Pain in the penis
The penis is the male reproductive organ. It contains a tube (the urethra) that carries urine from the bladder to the outside. During sexual excitement the shaft of the penis, which is normally soft (flaccid), becomes straight and hard (an erection) due to blood that fills two cylinder-shaped bodies (the corpora cavernosa) in the shaft. At the height of sexual excitement (orgasm) the male seed (semen) is squirted through the urethra (ejaculated). The head of the penis (the glans) is normally covered with a sleeve of foreskin (prepuce). The procedure in which the foreskin is cut off is known as circumcision.
Possible causes of pain in the penis
- Infection of the bladder tube (urethritis) causes pain while passing urine, and there may be fluid (a discharge) dripping from the opening at the tip of the penis. Urethritis is often due to a sexually transmitted infection (venereal disease). It may lead to pus formation (an abscess) in the shaft of the penis, which causes severe pain and swelling.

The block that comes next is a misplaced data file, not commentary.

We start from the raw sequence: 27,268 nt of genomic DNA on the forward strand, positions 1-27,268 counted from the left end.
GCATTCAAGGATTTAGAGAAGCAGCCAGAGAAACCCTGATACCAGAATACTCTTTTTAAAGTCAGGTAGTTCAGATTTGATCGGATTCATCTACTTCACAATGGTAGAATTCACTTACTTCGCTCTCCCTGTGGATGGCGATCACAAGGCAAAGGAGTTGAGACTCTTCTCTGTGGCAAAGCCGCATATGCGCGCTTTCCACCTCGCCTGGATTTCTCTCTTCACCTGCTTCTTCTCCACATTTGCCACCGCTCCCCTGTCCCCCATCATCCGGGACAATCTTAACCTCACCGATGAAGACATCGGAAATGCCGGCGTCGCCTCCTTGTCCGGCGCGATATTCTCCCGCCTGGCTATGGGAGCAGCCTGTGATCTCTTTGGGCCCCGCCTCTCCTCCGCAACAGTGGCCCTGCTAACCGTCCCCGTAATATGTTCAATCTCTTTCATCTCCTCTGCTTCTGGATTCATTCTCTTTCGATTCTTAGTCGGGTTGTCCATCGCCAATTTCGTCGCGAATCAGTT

- A painful sore (ulcer) on the head of the penis or on the foreskin is often due to a sexually transmitted infection and often occurs together with urethritis.
- Infection caused by germs in the bladder (cystitis) may cause pain in the penis.
- Infection or inflammation in the prostate gland (prostatitis) may cause pain, especially during ejaculation.
- Stones in the bladder or in one of the tubes carrying urine from the kidney to the bladder (the ureters) can cause referred pain in the penis.